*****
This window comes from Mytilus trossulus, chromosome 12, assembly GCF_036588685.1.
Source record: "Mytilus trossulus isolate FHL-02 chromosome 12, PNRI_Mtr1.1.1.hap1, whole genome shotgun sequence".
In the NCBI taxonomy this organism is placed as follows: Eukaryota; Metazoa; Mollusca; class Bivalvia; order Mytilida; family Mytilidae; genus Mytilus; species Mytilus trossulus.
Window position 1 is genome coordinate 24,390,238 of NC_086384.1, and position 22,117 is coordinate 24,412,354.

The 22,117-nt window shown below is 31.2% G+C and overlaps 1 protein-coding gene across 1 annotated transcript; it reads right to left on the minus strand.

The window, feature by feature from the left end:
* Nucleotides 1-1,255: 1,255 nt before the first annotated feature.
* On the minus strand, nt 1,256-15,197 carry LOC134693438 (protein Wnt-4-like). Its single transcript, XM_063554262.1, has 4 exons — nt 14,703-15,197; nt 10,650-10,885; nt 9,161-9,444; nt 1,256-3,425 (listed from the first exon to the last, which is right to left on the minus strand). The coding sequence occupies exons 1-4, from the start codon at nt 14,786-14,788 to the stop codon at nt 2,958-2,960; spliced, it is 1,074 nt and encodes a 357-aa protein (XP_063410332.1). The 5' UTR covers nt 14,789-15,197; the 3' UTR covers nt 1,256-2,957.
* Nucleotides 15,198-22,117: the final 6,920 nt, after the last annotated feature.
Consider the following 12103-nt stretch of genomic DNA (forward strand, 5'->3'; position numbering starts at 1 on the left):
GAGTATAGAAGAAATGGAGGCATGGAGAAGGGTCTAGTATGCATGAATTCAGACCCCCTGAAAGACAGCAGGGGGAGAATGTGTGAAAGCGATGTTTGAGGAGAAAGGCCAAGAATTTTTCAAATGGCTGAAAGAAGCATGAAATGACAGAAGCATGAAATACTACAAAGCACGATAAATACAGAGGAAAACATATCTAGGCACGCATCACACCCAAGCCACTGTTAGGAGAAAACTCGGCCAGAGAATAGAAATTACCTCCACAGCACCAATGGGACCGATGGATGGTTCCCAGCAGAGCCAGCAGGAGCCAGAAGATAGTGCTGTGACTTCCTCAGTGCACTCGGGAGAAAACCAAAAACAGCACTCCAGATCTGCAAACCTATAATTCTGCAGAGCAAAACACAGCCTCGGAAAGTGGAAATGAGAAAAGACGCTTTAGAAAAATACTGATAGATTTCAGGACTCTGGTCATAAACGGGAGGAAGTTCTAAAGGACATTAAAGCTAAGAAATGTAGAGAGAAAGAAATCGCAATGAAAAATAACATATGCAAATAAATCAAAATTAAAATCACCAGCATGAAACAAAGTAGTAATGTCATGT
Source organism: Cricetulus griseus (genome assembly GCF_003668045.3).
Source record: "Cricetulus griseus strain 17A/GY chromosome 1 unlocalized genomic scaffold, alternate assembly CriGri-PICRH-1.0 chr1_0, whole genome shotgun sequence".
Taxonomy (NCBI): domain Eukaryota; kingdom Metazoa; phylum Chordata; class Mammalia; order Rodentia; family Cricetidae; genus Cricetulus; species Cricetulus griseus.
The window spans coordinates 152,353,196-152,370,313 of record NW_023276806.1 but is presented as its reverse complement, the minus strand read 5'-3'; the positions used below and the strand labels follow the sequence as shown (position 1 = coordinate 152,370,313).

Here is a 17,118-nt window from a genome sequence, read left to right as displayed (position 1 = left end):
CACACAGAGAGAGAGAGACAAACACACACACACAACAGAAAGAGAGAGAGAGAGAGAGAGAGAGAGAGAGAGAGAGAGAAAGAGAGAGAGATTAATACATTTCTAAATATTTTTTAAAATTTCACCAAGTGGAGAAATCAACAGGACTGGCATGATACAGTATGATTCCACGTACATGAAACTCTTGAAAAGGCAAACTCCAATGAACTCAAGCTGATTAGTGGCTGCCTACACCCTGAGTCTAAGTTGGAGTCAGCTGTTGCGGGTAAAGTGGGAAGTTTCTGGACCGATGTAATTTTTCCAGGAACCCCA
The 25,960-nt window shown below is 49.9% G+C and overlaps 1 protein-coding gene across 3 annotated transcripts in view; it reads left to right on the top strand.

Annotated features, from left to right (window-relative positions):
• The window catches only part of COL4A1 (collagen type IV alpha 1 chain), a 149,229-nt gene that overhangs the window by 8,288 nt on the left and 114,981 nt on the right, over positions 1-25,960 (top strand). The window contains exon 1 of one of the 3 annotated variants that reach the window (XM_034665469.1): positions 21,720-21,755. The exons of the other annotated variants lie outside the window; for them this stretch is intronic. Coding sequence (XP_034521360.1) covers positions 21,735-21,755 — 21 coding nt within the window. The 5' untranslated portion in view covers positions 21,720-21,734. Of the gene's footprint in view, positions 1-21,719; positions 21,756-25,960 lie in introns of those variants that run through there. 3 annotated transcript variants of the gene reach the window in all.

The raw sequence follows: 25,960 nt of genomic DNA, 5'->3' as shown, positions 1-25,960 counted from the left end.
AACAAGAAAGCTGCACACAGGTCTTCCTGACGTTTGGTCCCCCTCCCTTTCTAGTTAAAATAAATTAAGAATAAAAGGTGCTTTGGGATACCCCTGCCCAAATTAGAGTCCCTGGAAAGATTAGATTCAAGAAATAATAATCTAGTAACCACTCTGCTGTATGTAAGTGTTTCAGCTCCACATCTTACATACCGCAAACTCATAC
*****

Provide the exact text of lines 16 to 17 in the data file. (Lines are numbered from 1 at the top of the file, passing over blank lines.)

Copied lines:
Here is a 17,118-nt window from a genome sequence, read left to right as displayed (position 1 = left end):
CACACAGAGAGAGAGAGACAAACACACACACACAACAGAAAGAGAGAGAGAGAGAGAGAGAGAGAGAGAGAGAGAGAGAAAGAGAGAGAGATTAATACATTTCTAAATATTTTTTAAAATTTCACCAAGTGGAGAAATCAACAGGACTGGCATGATACAGTATGATTCCACGTACATGAAACTCTTGAAAAGGCAAACTCCAATGAACTCAAGCTGATTAGTGGCTGCCTACACCCTGAGTCTAAGTTGGAGTCAGCTGTTGCGGGTAAAGTGGGAAGTTTCTGGACCGATGTAATTTTTCCAGGAACCCCA